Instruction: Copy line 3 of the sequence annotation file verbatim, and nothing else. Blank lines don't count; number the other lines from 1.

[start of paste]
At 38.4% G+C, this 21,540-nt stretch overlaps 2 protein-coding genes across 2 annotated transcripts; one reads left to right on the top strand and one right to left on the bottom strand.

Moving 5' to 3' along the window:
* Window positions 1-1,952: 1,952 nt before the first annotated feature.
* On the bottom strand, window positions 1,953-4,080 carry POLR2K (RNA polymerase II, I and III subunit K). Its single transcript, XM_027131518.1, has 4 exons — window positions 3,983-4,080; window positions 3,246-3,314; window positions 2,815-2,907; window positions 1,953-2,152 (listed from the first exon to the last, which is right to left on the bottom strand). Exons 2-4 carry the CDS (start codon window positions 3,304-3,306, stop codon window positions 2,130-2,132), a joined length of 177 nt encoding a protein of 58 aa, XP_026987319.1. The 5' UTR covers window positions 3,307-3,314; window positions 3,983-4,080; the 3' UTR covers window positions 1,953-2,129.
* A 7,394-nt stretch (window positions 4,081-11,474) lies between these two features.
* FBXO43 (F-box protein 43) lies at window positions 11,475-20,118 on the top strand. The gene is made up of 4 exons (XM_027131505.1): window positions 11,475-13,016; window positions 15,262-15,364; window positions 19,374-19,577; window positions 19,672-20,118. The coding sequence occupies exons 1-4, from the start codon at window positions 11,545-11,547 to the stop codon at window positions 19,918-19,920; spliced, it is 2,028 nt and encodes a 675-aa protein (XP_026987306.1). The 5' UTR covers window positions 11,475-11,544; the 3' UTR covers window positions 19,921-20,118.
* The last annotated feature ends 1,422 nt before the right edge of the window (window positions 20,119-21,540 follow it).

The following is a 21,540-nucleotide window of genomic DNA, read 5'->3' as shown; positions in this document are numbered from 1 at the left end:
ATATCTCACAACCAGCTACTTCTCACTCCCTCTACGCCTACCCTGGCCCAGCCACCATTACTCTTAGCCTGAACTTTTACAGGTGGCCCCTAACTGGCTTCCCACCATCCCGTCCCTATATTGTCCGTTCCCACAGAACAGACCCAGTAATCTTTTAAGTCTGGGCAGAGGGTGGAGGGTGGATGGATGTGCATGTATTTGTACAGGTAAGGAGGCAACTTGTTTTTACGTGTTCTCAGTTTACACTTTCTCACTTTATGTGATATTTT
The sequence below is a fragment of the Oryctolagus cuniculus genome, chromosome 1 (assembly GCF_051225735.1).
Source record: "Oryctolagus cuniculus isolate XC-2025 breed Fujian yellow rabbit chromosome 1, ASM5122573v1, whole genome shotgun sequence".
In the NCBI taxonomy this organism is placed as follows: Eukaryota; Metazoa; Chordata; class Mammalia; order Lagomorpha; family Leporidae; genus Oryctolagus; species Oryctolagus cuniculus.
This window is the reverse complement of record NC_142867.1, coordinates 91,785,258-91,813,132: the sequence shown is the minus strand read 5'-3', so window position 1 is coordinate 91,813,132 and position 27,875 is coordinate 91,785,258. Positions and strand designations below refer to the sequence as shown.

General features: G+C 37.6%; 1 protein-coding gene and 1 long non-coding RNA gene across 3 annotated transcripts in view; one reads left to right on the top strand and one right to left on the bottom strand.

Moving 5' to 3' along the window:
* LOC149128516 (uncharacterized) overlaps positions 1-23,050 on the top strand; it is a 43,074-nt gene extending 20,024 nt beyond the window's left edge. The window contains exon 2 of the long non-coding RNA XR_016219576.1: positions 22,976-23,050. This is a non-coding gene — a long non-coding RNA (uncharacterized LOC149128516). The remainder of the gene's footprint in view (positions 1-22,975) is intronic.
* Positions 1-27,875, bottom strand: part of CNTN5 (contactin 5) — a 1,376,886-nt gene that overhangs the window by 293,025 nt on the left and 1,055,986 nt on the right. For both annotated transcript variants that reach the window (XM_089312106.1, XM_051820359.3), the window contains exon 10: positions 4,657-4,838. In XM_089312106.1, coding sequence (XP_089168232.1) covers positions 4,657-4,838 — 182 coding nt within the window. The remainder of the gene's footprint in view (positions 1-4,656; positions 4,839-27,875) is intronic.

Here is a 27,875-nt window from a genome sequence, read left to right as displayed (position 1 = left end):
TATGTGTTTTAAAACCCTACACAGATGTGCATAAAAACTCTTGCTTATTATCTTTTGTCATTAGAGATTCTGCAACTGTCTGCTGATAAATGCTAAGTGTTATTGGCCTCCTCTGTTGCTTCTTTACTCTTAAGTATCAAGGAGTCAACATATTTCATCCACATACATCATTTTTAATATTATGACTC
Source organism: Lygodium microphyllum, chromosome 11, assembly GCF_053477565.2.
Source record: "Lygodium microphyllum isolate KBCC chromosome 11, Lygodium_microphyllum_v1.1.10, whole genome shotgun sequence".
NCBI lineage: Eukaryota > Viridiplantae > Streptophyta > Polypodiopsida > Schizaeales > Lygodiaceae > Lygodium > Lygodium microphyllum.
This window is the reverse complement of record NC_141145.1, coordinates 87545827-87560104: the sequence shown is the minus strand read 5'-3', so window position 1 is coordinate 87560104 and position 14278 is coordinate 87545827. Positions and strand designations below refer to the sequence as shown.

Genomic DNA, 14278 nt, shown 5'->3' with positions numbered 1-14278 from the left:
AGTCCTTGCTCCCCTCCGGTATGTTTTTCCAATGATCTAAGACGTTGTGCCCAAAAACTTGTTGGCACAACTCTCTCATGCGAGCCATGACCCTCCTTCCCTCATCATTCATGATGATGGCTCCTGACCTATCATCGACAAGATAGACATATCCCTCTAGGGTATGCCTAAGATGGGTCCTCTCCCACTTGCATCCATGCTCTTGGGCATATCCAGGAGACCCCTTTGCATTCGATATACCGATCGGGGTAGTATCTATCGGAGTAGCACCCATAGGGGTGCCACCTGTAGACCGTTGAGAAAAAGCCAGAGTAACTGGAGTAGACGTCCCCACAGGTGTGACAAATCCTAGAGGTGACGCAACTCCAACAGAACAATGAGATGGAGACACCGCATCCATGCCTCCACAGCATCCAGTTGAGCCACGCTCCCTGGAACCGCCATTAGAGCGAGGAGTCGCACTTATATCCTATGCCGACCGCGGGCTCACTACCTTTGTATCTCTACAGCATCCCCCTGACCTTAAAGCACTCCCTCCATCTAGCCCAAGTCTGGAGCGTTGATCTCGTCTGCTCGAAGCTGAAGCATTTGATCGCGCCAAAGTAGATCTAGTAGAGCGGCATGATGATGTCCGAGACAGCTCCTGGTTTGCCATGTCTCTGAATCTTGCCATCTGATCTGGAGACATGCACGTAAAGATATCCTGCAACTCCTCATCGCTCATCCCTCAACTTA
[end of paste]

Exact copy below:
* Window positions 1-1,952: 1,952 nt before the first annotated feature.